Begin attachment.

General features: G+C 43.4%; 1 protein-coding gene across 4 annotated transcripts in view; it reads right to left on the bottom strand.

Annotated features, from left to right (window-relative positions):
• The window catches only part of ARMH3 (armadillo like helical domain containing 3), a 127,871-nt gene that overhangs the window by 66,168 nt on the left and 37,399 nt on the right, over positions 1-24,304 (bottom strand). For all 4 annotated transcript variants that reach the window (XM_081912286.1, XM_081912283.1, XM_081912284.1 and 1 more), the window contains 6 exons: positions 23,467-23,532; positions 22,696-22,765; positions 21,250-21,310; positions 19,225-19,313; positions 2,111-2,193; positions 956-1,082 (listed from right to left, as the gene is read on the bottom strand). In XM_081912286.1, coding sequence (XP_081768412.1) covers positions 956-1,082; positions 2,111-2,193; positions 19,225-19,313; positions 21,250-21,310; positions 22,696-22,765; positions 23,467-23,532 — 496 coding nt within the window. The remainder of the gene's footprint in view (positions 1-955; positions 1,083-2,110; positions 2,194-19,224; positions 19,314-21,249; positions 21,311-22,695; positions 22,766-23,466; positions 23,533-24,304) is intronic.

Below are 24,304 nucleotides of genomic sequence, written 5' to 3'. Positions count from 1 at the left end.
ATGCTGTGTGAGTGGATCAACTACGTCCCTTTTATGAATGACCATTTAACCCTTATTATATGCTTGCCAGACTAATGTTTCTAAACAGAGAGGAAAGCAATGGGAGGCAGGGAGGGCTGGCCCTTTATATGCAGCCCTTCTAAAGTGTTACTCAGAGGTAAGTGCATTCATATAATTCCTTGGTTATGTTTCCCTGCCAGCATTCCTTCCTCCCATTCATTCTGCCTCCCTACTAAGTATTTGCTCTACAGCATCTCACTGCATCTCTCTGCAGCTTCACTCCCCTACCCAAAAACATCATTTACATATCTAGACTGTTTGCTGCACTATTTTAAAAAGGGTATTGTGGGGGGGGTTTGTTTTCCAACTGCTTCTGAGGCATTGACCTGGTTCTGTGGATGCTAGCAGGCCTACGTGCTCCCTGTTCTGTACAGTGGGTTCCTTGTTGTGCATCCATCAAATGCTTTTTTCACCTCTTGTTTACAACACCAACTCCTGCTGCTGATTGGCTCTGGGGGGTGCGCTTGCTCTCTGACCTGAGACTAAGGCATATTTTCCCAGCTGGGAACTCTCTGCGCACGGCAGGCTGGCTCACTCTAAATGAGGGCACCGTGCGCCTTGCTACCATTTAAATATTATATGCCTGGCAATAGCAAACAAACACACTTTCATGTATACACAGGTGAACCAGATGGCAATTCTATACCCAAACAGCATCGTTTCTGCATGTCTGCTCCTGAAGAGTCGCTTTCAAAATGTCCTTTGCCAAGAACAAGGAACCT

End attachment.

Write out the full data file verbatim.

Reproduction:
General features: G+C 43.4%; 1 protein-coding gene across 4 annotated transcripts in view; it reads right to left on the bottom strand.

Annotated features, from left to right (window-relative positions):
• The window catches only part of ARMH3 (armadillo like helical domain containing 3), a 127,871-nt gene that overhangs the window by 66,168 nt on the left and 37,399 nt on the right, over positions 1-24,304 (bottom strand). For all 4 annotated transcript variants that reach the window (XM_081912286.1, XM_081912283.1, XM_081912284.1 and 1 more), the window contains 6 exons: positions 23,467-23,532; positions 22,696-22,765; positions 21,250-21,310; positions 19,225-19,313; positions 2,111-2,193; positions 956-1,082 (listed from right to left, as the gene is read on the bottom strand). In XM_081912286.1, coding sequence (XP_081768412.1) covers positions 956-1,082; positions 2,111-2,193; positions 19,225-19,313; positions 21,250-21,310; positions 22,696-22,765; positions 23,467-23,532 — 496 coding nt within the window. The remainder of the gene's footprint in view (positions 1-955; positions 1,083-2,110; positions 2,194-19,224; positions 19,314-21,249; positions 21,311-22,695; positions 22,766-23,466; positions 23,533-24,304) is intronic.

Below are 24,304 nucleotides of genomic sequence, written 5' to 3'. Positions count from 1 at the left end.
ATGCTGTGTGAGTGGATCAACTACGTCCCTTTTATGAATGACCATTTAACCCTTATTATATGCTTGCCAGACTAATGTTTCTAAACAGAGAGGAAAGCAATGGGAGGCAGGGAGGGCTGGCCCTTTATATGCAGCCCTTCTAAAGTGTTACTCAGAGGTAAGTGCATTCATATAATTCCTTGGTTATGTTTCCCTGCCAGCATTCCTTCCTCCCATTCATTCTGCCTCCCTACTAAGTATTTGCTCTACAGCATCTCACTGCATCTCTCTGCAGCTTCACTCCCCTACCCAAAAACATCATTTACATATCTAGACTGTTTGCTGCACTATTTTAAAAAGGGTATTGTGGGGGGGGTTTGTTTTCCAACTGCTTCTGAGGCATTGACCTGGTTCTGTGGATGCTAGCAGGCCTACGTGCTCCCTGTTCTGTACAGTGGGTTCCTTGTTGTGCATCCATCAAATGCTTTTTTCACCTCTTGTTTACAACACCAACTCCTGCTGCTGATTGGCTCTGGGGGGTGCGCTTGCTCTCTGACCTGAGACTAAGGCATATTTTCCCAGCTGGGAACTCTCTGCGCACGGCAGGCTGGCTCACTCTAAATGAGGGCACCGTGCGCCTTGCTACCATTTAAATATTATATGCCTGGCAATAGCAAACAAACACACTTTCATGTATACACAGGTGAACCAGATGGCAATTCTATACCCAAACAGCATCGTTTCTGCATGTCTGCTCCTGAAGAGTCGCTTTCAAAATGTCCTTTGCCAAGAACAAGGAACCT